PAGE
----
Courtesy of

Editor in Chief

Laura Brown

Written by Saul Taylor

“I love The world’s Best Events because I literally try not to go to any”. We find out how the effervescent Editor in Chief of InStyle magazine navigates awards season. For Laura Brown, this calls for somewhere to sit and our new favourite expression, “liver credits”.

Congratulations on the 25th anniversary of InStyle. How did it go?

We killed it. I had a couple of glasses of wine at lunch and texted Julianne Moore to say, “Can you please do a 1990s cover for the anniversary? And she responded, “OMG, you a crazy drunk,” which was immortalised in my September editor’s letter. I interviewed 15 different female movie stars and they each did a portrait for all of their past covers. We also did a portfolio of 25 magnificent dresses, which are some of the most iconic red carpet looks from the last 25 years that we borrowed from the designers and then shot on Karen Elson, Amber Valletta, Joan Smalls and many more.

It must have been quite a party as well?

On the page, it was! But we have two very big events in the year, which is the InStyle Awards and the Golden Globes, so we save our big parties for those and do a bunch of Badass Women events.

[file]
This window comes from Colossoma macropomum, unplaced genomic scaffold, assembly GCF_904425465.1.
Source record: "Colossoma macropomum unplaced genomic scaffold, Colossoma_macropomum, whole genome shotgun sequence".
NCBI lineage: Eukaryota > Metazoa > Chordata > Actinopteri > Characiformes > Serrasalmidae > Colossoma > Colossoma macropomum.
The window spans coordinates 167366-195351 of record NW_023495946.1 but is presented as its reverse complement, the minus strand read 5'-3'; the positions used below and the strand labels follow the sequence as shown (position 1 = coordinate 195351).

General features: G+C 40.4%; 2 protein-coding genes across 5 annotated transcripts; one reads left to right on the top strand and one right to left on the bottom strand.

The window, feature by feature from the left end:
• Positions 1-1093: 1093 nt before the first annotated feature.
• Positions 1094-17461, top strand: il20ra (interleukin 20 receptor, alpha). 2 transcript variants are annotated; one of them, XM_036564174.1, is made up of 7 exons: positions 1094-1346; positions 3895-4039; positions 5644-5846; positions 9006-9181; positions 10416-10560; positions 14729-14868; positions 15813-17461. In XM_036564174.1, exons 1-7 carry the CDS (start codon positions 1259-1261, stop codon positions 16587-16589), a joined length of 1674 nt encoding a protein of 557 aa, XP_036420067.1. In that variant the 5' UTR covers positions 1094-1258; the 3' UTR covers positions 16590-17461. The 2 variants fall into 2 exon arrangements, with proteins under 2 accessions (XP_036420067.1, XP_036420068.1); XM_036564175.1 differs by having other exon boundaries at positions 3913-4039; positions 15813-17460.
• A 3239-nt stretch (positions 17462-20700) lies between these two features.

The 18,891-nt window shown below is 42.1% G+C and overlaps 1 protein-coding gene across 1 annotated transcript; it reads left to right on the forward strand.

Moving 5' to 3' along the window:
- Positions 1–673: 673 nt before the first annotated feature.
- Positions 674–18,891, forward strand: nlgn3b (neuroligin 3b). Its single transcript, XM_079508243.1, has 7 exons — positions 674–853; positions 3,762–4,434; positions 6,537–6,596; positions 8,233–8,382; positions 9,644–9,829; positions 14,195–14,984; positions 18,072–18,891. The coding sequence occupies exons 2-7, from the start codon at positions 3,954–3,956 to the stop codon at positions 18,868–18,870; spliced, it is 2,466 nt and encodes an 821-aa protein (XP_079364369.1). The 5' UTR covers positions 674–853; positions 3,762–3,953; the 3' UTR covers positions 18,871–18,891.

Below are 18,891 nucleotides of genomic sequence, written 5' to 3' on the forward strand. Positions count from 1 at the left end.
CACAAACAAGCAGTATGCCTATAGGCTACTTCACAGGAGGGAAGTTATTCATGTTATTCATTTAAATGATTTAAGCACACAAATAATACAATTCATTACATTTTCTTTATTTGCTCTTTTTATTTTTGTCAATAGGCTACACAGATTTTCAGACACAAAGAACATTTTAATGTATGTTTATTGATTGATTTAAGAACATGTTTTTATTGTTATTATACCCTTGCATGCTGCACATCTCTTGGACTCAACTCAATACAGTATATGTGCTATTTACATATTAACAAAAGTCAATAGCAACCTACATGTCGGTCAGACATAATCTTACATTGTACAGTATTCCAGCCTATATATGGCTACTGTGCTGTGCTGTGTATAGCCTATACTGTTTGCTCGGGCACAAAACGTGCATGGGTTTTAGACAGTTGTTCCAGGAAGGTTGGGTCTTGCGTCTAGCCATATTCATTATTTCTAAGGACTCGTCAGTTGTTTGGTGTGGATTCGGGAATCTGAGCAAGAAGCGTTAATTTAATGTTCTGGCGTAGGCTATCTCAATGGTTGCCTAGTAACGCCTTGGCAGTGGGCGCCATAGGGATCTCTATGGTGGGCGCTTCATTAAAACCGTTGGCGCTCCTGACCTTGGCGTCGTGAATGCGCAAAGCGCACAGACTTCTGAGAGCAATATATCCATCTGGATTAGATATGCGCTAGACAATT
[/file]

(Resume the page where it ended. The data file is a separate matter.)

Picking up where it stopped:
Tell us about Badass.

Badass came about when Trump had announced his first trans ban in the military, which was turned over before sadly being enforced not long ago. I stomped into the office, so pissed off. I thought it was grotesque. I wanted to find a trans woman serving in the military. My team found a woman called Jennifer Peace who had served on three tours. She was married with three children and as I was reading about her, I thought, “Wow, what a badass”. Then I said, “Ooh! That’s something, isn’t it?”.

We ended up doing a feature in the magazine once a month and once a week on the website. It started to gain momentum and then we produced a dedicated Badass Women issue. There was a bit of caution in some parts of the company. They would say, “Badass? You want to put the word ass on the cover? What about ‘change makers’? Or what if instead of the ‘A’ in ass, there’s a star?”. I said, no!

We put “Badass” on the cover and it won a National Magazine award. We’re on to our fourth issue now and it’s spun off into dinners that are the greatest assemblage of ladies. It’s a mixture of about 30 to 35 women of all ages. We end up in a pile with wine by the end of the evening. We’ve done about five of those now and it’s just great, different women meeting each other. It could be Allison Janney and Hunter Schaefer from Euphoria, for example. It’s that little secret sauce with those kind of things. We’re going to do a Badass Summit next summer with Badass T-shirts. It’s like running a club, but a club that people are invited to.